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Data Breach

Macy’s & Bloomingdale’s Data Breach: What You Need to Know

If you've been shopping online at Macy's or Bloomingdale's recently, beware: The websites of the popular American department stores are the victims of a data breach—one that lasted for nearly two months this spring.

Here's What Happened

Macy's and Bloomingdale's (both owned by parent company Macy's, Inc.) recently sent letters to some of their online customers confirming the retailer had discovered a cybersecurity threat to its systems on June 11, 2018.

According to the letters, first reported by the Detroit Free Press, "an unauthorized third party, from approximately April 26, 2018, through June 12, 2018, used valid customer usernames and passwords to log in to customer online profiles."

Hackers were able to access users' first and last names, addresses, phone numbers, email addresses, birth dates, and debit and credit card numbers with expiration dates, Macy's said. The company added that Social Security numbers and CVV security numbers on the back of cards were not exposed.

The company has blocked the affected user profiles until passwords are changed by the customers, Macy's said.

"We are aware of a data security incident involving a small number of our customers at Macys.com and Bloomingdales.com," the company said in a statement sent to media outlets.

"We have investigated the matter thoroughly, addressed the cause and, as a precaution, have implemented additional security measures. Macy's, Inc. will provide consumer protection services at no cost to those customers. We have contacted potentially impacted customers with more information about these services."

What to Do If You're a Macy's or Bloomingdale's Customer

Users affected by the data breach should have received the customer letter notification about the breach. You should have also received an email indicating that your profile is blocked until you update your password.

If you didn't get the email, Macy's suggests checking your spam folder for an email with the subject line "Important information about your Macy's online profile."

1. Change Your Passwords

If you did get a notification that your account was affected, change your Macys.com or Bloomingdales.com password immediately. If your account was not affected, you may want to update your password anyway. While you're at it, you may want to change the passwords on your credit and debit accounts, as well.

2. Update Your Debit and Credit Card Numbers

Make note of the credit or debit cards you used in your Macy's or Bloomingdale's accounts and call the issuers for new account numbers. Simply explain that you want a new account number and PIN because you're afraid your data has been compromised; they will issue you new cards at no cost. (You won't want to delay—this information can be sold and used quickly on the dark web.)

3. Monitor Your Account Activity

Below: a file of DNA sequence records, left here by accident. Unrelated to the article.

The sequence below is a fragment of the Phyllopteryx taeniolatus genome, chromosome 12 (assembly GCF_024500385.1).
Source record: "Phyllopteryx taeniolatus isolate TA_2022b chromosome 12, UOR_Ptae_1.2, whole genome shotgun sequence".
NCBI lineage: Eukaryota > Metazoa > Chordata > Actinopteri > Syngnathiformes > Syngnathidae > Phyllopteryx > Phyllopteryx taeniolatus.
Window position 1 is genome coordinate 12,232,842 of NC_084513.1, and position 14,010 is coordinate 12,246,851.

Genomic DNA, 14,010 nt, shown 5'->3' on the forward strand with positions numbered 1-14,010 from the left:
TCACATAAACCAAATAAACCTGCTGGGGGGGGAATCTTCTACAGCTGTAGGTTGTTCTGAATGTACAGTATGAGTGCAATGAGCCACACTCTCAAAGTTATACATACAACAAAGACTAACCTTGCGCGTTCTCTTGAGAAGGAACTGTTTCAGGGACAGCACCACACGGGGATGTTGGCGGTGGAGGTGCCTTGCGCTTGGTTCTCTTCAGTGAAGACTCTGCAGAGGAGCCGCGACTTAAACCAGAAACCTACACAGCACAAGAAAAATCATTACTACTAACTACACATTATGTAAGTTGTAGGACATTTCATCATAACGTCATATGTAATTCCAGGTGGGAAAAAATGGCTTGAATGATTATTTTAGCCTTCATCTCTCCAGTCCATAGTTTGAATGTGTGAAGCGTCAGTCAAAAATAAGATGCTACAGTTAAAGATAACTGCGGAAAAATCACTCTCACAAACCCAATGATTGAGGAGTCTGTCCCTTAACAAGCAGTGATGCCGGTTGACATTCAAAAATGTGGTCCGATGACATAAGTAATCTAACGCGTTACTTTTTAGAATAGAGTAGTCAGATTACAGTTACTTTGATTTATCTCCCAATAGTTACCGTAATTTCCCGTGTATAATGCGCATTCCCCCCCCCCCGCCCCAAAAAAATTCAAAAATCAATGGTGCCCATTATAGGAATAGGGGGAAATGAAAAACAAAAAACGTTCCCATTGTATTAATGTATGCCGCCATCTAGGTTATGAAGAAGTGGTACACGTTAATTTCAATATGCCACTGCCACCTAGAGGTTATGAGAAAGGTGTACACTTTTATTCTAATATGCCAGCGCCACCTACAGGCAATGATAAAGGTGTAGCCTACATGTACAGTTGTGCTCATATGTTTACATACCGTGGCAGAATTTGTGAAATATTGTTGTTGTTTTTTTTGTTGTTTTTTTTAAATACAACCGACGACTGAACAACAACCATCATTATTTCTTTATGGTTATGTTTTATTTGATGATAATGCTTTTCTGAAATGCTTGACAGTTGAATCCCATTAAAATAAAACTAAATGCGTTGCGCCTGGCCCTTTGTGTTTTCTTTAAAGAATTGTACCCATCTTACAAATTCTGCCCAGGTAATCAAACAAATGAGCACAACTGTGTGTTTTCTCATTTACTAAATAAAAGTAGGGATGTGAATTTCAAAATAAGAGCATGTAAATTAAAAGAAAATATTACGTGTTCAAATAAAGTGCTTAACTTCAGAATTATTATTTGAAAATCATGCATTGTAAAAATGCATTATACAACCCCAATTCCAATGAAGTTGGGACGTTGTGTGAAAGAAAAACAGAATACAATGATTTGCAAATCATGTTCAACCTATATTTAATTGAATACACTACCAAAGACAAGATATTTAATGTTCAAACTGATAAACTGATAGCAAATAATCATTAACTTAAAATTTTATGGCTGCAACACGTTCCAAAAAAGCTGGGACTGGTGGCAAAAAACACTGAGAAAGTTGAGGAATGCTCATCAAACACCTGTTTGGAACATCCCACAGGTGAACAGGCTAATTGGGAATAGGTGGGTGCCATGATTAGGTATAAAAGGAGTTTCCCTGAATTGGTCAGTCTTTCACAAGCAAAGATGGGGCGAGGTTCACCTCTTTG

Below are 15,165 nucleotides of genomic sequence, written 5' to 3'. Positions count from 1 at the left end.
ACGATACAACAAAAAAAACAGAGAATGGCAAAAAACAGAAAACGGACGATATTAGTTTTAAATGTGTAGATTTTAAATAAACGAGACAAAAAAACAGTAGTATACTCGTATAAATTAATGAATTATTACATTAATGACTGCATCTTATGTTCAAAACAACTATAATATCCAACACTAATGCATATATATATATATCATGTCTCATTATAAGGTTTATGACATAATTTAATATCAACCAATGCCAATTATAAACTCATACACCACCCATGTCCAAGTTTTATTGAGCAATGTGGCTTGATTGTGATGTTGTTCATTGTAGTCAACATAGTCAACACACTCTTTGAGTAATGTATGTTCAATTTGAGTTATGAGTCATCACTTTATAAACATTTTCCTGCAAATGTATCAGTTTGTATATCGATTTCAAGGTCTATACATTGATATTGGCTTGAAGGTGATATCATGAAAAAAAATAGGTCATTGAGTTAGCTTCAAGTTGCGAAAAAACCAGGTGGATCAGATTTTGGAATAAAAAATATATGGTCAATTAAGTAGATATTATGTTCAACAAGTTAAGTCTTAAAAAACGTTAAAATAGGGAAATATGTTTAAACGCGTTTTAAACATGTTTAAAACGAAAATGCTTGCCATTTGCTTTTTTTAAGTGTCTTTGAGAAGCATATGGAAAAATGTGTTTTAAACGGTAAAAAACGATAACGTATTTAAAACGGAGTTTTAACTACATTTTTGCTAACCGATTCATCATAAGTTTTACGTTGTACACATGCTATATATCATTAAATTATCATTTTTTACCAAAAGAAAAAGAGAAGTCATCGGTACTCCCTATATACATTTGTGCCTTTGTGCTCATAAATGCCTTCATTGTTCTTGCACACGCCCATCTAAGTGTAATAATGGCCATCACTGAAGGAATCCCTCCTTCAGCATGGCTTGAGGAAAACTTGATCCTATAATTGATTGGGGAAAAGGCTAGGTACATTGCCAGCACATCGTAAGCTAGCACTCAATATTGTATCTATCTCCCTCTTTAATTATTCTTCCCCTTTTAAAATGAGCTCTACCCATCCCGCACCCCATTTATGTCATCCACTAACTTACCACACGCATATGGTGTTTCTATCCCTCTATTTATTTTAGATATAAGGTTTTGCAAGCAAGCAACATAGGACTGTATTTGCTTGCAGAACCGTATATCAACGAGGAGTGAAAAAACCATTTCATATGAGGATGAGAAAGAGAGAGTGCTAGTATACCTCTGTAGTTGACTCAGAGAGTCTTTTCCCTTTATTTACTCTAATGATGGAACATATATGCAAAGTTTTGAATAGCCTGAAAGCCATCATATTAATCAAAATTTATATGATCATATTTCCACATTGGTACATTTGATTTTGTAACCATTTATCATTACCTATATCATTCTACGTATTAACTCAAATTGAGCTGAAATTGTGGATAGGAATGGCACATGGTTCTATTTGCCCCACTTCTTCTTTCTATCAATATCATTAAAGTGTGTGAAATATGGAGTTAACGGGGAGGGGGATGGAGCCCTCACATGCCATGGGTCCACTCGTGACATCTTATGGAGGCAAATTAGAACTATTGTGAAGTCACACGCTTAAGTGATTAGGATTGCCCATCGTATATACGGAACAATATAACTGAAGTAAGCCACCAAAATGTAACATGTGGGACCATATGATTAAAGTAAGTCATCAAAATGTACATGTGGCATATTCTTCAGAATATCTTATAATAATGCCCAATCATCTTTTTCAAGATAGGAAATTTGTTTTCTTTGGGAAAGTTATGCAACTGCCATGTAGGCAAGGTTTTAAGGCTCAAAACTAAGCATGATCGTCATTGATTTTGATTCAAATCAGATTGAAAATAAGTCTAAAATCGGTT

You'll want to keep an eye on your accounts for suspicious activity, as well. Don't just blindly pay off your bills each month—be sure to eyeball your statements to make sure there aren't any unauthorized charges. You can also set up text and email alerts on your credit and debit accounts notifying you when they are used, which will update you in real time if there's an unauthorized purchase.

Be sure to report fraudulent charges immediately. You're not liable for fraudulent credit card transactions, but waiting too long to report a fraudulent debit card charge could leave you on the hook for up to $500.

4. Keep an Eye on Your Credit

Data breaches are a fact of life in an increasingly digital world, which is why it's smart to remain vigilant about your identity. The best thing you can do is to monitor your credit reports for new inquiries or account openings that may be the handiwork of identity thieves.

If you're concerned about fraudulent activity, consider filing a free initial security alert that remains active on your account for 90 days at the Experian fraud center. (You only need to file it with one bureau—they are legally required to share such alerts with their counterparts, so you don't need to file with all three.)

This fraud alert will notify any lenders pulling your credit report to take extra steps to verify your identity—a measure that can frustrate and dissuade identity thieves. However, fraud alerts do not block access to your credit reports altogether. For the highest level of protection, you might want to freeze your credit reports, a measure that prevents lenders from issuing new credit in your name altogether.

Credit freezes currently cost about $10, though they can go up to $20 depending on the state where you reside. It also costs a small fee to "unfreeze" your credit if you need to apply for it in your name, as well. However, Congress recently passed legislation making credit freezes free, though that change does not take effect until this fall.

For more information on what to do if your credit or debit card has been part of a data breach, visit our complete guide at Experian.com.


Editorial Disclaimer: Opinions expressed here are author's alone, not those of any bank, credit card issuer, or other company, and have not been reviewed, approved or otherwise endorsed by any of these entities. All information, including rates and fees, are accurate as of the date of publication.
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